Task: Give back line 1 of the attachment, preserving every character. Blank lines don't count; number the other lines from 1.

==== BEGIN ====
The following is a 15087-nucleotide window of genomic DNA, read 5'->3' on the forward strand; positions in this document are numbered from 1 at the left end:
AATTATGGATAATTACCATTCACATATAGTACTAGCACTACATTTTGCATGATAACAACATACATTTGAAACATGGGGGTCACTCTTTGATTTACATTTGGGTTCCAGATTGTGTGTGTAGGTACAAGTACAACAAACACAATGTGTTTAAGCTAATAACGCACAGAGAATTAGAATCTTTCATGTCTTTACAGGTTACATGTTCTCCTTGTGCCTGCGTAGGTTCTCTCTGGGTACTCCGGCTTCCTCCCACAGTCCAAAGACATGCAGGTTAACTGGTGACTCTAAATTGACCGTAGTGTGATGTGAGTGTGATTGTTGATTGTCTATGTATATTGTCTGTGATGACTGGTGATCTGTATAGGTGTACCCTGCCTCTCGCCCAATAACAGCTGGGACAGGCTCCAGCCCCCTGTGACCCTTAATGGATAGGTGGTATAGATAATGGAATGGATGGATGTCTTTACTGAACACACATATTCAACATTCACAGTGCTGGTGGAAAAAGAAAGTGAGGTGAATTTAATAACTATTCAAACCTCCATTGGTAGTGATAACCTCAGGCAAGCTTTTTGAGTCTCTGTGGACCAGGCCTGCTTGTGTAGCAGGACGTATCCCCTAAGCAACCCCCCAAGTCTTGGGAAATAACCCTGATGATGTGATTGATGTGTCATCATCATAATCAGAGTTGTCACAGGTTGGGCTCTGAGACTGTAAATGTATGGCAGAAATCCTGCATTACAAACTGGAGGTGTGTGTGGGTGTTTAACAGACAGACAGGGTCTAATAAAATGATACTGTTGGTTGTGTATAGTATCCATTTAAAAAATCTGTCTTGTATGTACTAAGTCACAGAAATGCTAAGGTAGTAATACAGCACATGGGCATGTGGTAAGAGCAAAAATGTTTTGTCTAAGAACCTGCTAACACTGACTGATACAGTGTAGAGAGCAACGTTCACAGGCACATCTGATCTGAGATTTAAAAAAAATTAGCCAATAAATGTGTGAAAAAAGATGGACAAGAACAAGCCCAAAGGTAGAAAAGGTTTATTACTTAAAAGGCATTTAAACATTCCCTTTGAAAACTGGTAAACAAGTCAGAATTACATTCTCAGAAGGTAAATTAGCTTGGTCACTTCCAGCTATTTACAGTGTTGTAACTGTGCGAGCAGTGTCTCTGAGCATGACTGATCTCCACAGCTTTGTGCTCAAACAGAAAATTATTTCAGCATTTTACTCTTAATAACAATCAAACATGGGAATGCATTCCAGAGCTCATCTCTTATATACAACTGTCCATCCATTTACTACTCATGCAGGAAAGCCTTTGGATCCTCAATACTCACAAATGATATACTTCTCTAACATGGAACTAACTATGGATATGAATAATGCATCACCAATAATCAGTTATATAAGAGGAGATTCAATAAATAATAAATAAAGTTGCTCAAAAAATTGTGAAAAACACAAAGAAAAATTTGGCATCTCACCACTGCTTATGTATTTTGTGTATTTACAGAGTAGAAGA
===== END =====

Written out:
The following is a 15087-nucleotide window of genomic DNA, read 5'->3' on the forward strand; positions in this document are numbered from 1 at the left end: